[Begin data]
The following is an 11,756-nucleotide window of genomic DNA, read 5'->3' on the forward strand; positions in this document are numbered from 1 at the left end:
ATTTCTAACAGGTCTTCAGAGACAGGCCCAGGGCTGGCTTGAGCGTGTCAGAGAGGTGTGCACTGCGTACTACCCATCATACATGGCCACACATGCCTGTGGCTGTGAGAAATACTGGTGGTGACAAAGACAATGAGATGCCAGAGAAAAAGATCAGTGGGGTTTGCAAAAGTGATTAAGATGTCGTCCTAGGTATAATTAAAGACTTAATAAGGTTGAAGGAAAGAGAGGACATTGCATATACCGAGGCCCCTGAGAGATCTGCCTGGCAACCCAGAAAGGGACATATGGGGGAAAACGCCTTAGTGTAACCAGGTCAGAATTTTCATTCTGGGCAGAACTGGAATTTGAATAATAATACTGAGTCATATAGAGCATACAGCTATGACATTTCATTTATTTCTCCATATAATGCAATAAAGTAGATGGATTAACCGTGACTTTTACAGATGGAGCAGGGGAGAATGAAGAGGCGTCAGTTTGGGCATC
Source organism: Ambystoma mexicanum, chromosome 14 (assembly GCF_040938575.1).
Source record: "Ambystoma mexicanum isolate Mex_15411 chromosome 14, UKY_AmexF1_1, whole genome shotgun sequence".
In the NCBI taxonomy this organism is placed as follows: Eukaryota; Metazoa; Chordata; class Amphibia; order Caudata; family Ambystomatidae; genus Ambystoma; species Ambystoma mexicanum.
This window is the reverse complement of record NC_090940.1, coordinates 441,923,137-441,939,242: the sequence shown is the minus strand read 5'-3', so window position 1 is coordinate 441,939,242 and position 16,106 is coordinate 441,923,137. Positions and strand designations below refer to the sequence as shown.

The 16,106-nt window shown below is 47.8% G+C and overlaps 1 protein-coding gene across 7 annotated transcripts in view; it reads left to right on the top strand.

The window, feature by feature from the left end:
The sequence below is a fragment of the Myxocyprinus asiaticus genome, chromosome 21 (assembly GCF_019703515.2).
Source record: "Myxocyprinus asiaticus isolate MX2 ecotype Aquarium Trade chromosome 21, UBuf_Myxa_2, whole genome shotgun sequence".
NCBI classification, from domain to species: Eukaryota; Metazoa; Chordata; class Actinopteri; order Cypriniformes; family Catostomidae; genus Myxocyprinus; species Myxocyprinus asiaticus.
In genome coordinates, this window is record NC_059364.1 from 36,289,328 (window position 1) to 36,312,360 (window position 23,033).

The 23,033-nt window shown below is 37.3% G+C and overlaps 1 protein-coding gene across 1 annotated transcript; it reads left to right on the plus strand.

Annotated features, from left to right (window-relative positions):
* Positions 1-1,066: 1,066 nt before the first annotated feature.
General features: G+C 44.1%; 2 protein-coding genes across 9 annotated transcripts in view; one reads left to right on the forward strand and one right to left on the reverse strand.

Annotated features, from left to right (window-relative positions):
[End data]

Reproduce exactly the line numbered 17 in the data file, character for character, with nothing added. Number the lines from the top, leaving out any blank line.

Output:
Annotated features, from left to right (window-relative positions):